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peterb

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  1. Those flywheels are on real tight, when you make the puller (I used a flange with 3 x M8 socket head bolts with a threaded insert), make sure the bolts go a long way into the flywheel, get a lot of tension on and tap/smack the end of the centre extracting bolt head to break loose the taper. On the older motors, there are no pressure fed bearings, just gravity fed from the gearbox. Check the LHS crank bearing has not failed, you would have heard a rumble by now if it was.
  2. I don't know what that upgrade kit is, but I have seen Trials Bike Breakers advertise a replacement kit for the Ducati ign systems, they may have some Ducati ign parts too. Bye, Peter B.
  3. On those earlier Vertigo's, there is little mating surface in the crank case area and quite easy for a few big knocks to jolt the two halves and create a leak path. If that is the case and the crankshaft seal has worn then you could be drawing in gearbox oil. You can leave the motor in the frame, turn the bike upside down, remove the clutch and strip off the lower crank case "half" We used Loctite Greymaxx as the sealant. Also need to bung up the vent in the fuel cap. Bye, Peter B.
  4. It is possible that the motor is drawing in gearbox oil, possibly through the crankcase LHS. There may also be signs of gearbox oil escaping externally, have a look behind the flywheel.
  5. I haven't worked on one of the older GG motors for many years, I don't think the crank shaft tapers are the same between the two models but would be worth checking out first. Pretty sure 1994 had Motoplat, 95/96 with the early Ducati system and 98 with the early Kokusan system. Bye, Peter B.
  6. A common problem with the Ducati ign system is the voltage regulator failing. This is the aluminium finned unit. Underneath this, the electronics are potted with a green looking mix. When the regulator fails, a component burns out and discolours the potting, have a look to see if there is a brown discolouration, failure is from the component overheating. I have had one of the failed units in the oven to soften the potting mix to dig around the components to see what had failed but never managed a conclusion. Try some of the UK bike wreckers for a complete, used Kokusan system, from 2002 upwards.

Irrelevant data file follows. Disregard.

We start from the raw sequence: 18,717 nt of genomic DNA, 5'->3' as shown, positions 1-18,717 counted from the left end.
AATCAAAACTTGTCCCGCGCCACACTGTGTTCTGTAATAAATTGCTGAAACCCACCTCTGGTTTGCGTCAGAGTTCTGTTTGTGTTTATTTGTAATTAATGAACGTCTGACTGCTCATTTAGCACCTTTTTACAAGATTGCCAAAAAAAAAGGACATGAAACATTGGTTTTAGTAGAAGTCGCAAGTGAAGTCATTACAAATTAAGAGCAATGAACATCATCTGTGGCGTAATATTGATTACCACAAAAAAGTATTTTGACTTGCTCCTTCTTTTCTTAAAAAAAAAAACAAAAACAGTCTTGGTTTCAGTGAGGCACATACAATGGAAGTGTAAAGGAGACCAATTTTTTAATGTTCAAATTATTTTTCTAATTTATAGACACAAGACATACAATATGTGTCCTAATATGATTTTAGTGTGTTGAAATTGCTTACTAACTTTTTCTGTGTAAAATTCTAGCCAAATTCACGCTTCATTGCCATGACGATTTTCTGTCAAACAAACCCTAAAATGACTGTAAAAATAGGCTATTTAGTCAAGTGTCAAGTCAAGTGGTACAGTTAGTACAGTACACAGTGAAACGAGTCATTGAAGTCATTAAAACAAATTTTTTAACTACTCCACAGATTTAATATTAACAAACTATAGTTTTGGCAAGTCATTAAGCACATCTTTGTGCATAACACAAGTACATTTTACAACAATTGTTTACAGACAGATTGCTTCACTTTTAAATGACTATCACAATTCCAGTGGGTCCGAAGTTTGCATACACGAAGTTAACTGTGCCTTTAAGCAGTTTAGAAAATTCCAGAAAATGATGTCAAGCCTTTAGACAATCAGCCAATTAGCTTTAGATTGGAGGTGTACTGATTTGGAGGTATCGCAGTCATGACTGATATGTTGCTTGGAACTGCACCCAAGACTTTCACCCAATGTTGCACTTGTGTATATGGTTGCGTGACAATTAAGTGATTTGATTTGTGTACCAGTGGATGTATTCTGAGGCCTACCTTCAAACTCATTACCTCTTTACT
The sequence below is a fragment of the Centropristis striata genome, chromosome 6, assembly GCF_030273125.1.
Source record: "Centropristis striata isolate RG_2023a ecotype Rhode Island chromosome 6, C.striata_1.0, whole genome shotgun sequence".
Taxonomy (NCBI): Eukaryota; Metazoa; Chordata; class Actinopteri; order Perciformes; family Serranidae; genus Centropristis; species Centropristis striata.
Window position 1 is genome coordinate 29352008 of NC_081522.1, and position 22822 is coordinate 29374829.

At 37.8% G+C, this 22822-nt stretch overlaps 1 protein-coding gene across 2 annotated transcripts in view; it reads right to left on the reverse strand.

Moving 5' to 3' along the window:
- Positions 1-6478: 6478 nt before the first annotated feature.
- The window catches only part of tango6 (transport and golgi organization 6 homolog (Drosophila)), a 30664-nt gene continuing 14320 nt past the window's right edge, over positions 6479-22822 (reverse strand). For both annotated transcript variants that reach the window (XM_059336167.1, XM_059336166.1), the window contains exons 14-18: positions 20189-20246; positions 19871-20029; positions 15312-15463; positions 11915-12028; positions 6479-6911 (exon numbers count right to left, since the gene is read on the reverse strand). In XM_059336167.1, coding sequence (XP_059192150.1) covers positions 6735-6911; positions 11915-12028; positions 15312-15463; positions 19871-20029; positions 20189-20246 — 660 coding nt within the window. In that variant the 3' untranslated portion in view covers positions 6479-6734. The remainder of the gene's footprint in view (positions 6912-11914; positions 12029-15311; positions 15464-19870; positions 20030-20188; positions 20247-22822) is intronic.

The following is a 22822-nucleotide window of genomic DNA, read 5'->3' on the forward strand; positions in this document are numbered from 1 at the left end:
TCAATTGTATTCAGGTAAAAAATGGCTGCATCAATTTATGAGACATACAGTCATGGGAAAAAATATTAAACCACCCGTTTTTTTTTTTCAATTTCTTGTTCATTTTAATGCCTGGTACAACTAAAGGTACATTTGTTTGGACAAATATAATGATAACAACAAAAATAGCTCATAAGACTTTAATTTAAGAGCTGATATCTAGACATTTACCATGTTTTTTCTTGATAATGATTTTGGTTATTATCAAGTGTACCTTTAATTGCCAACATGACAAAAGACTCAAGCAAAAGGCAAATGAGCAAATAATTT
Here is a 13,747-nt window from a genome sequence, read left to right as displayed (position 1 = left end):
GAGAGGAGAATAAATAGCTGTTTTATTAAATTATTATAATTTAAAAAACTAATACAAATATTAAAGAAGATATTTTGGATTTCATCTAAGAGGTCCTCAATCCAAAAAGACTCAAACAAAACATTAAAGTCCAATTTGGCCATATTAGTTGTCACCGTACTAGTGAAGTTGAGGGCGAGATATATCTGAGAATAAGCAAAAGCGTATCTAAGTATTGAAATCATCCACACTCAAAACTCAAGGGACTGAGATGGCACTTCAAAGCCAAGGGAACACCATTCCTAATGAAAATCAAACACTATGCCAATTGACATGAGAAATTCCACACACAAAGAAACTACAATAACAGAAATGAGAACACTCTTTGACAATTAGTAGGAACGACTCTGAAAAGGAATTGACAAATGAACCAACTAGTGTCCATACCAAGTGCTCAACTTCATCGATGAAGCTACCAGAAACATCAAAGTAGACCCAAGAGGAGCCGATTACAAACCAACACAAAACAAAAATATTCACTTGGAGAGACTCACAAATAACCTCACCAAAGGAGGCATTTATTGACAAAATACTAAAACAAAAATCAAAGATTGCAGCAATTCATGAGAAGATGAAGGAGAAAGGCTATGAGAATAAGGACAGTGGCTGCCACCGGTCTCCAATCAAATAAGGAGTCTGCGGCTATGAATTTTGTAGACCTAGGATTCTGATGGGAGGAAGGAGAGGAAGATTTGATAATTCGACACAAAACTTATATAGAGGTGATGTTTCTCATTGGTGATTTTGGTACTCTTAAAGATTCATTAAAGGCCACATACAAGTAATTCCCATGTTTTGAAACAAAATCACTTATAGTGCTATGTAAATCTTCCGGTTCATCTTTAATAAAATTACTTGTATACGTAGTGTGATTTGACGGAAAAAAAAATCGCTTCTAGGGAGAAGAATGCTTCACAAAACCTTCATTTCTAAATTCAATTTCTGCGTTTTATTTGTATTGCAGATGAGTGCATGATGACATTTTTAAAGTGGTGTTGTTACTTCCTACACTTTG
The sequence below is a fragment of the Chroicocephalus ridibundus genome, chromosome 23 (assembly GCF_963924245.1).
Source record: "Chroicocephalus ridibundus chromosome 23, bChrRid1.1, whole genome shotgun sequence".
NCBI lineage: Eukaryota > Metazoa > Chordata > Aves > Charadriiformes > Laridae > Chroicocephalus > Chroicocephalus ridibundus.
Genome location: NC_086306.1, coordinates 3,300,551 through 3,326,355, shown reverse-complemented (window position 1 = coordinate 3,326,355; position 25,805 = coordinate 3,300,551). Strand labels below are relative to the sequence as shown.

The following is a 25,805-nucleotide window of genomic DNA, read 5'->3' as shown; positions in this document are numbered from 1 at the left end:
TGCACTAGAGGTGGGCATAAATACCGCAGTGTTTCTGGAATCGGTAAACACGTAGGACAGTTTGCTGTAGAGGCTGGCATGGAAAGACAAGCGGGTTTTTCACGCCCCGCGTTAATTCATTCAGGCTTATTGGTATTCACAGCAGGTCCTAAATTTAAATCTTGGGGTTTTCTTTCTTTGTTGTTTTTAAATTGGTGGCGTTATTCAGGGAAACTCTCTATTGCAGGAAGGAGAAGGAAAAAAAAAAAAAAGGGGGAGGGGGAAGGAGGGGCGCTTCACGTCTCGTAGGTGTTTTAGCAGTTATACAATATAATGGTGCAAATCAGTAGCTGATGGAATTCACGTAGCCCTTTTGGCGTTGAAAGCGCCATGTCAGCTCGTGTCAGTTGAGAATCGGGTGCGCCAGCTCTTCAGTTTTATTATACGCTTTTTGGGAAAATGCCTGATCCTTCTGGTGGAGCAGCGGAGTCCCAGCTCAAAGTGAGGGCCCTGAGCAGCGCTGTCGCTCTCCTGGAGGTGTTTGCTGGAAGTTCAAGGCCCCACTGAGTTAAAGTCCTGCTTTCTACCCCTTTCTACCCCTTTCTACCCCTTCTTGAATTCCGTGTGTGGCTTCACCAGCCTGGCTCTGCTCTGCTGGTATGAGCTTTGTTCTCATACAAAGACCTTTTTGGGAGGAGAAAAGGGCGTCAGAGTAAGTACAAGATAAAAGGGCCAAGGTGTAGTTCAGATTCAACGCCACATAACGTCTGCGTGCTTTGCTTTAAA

7. I use a standard exhaust, there is no connection with the front stay or mudguard on full compression.
  8. There is sufficient mudguard clearance to the frame, but you need to make up a new rear facing front guard stay. The original rear facing stay is 200mm from the top of the loop centre, to the centreline of the stanchions. The loop of the stay I use is 130mm from the stanchion centreline, and neither the stay nor the mudguard foul the frame on full compression. Was a good question by the way.
  9. I use Alpina yokes on my Sherpa, steering angle is tighter, bars further forward and feels more like a modern bike. The stanchion width between centres is a little more than the Sherpa set up.
  10. Well done. I also have a TLM220, if you do not have the sump plate, one from a TLM200 will fit.
  11. Can you advise the pilot, main jets, and needle type in the Dellorto.
  12. The weight is easy enough to remove, 3 x M8 countersunk screws that ought to have been loctited in. If you want to remove the cover spacer, you will need shorter, by 10mm, cover screws, there are two different lengths of cover screws, longer ones go where the dowels are located. If you do remove the cover spacer, you also need to remove the stator spacer/spacers. The stator spacer should be 10mm thick. You will then need 10mm shorter stator screws too. The motor will pick up quicker and not roll on so much going over the top of steps or up rocky becks. Bye, Peter B.
  13. The 3 position belville spring compression ring are likely made by the same company, for GG and Vertigo. The softest position is on 1, then 2 and 3 are progressively harder by 0.10mm in each position, such that position 2 is machined by 0.10mm, then position 3 machined deeper by 0.20mm to allow more compression on the spring. Position 3 would give a stronger spring tension and a shorter travel from clutch biting point. Bye, Peter B.
  14. I would be inclined to split the cases and see where that piece of steel in the first photo, came from. May be it is the link (missing!) from the gear selector rollers that ride inside the end of the gear selector drum, though I recall these as looking more like a skinny chain side plate. Have a look inside before any serious damage is done. Bye, Peter B.
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